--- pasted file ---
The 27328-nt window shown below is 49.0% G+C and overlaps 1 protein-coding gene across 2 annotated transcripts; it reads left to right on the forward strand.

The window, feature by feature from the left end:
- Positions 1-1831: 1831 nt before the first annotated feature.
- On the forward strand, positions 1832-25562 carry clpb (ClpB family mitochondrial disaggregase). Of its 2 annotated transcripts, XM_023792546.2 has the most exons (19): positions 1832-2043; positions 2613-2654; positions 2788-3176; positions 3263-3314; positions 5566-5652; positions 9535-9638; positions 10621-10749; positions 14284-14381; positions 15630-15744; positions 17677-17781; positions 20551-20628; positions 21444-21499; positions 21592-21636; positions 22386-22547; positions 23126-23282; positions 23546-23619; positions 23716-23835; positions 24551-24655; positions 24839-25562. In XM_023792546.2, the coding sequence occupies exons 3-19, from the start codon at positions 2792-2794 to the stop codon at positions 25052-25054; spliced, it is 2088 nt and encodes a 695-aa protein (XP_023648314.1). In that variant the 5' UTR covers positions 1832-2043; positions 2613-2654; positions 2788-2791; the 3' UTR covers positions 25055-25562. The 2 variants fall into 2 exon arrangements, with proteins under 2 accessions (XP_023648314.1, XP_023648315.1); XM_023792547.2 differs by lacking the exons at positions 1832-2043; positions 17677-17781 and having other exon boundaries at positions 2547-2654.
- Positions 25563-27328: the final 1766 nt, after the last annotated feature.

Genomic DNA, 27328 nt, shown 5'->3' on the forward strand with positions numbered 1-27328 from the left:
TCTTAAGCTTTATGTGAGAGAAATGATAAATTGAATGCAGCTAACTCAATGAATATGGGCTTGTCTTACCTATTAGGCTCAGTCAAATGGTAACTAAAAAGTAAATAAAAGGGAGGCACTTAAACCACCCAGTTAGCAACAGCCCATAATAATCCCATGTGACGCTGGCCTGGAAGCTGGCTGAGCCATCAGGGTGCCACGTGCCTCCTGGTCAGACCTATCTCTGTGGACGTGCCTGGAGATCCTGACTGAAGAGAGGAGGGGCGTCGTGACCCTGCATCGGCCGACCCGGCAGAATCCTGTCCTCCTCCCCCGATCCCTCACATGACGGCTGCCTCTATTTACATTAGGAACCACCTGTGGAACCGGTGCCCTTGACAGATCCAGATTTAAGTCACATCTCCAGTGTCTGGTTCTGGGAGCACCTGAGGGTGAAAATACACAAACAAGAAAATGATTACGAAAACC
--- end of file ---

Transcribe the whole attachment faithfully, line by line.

The 27328-nt window shown below is 49.0% G+C and overlaps 1 protein-coding gene across 2 annotated transcripts; it reads left to right on the forward strand.

The window, feature by feature from the left end:
- Positions 1-1831: 1831 nt before the first annotated feature.
- On the forward strand, positions 1832-25562 carry clpb (ClpB family mitochondrial disaggregase). Of its 2 annotated transcripts, XM_023792546.2 has the most exons (19): positions 1832-2043; positions 2613-2654; positions 2788-3176; positions 3263-3314; positions 5566-5652; positions 9535-9638; positions 10621-10749; positions 14284-14381; positions 15630-15744; positions 17677-17781; positions 20551-20628; positions 21444-21499; positions 21592-21636; positions 22386-22547; positions 23126-23282; positions 23546-23619; positions 23716-23835; positions 24551-24655; positions 24839-25562. In XM_023792546.2, the coding sequence occupies exons 3-19, from the start codon at positions 2792-2794 to the stop codon at positions 25052-25054; spliced, it is 2088 nt and encodes a 695-aa protein (XP_023648314.1). In that variant the 5' UTR covers positions 1832-2043; positions 2613-2654; positions 2788-2791; the 3' UTR covers positions 25055-25562. The 2 variants fall into 2 exon arrangements, with proteins under 2 accessions (XP_023648314.1, XP_023648315.1); XM_023792547.2 differs by lacking the exons at positions 1832-2043; positions 17677-17781 and having other exon boundaries at positions 2547-2654.
- Positions 25563-27328: the final 1766 nt, after the last annotated feature.

Genomic DNA, 27328 nt, shown 5'->3' on the forward strand with positions numbered 1-27328 from the left:
TCTTAAGCTTTATGTGAGAGAAATGATAAATTGAATGCAGCTAACTCAATGAATATGGGCTTGTCTTACCTATTAGGCTCAGTCAAATGGTAACTAAAAAGTAAATAAAAGGGAGGCACTTAAACCACCCAGTTAGCAACAGCCCATAATAATCCCATGTGACGCTGGCCTGGAAGCTGGCTGAGCCATCAGGGTGCCACGTGCCTCCTGGTCAGACCTATCTCTGTGGACGTGCCTGGAGATCCTGACTGAAGAGAGGAGGGGCGTCGTGACCCTGCATCGGCCGACCCGGCAGAATCCTGTCCTCCTCCCCCGATCCCTCACATGACGGCTGCCTCTATTTACATTAGGAACCACCTGTGGAACCGGTGCCCTTGACAGATCCAGATTTAAGTCACATCTCCAGTGTCTGGTTCTGGGAGCACCTGAGGGTGAAAATACACAAACAAGAAAATGATTACGAAAACC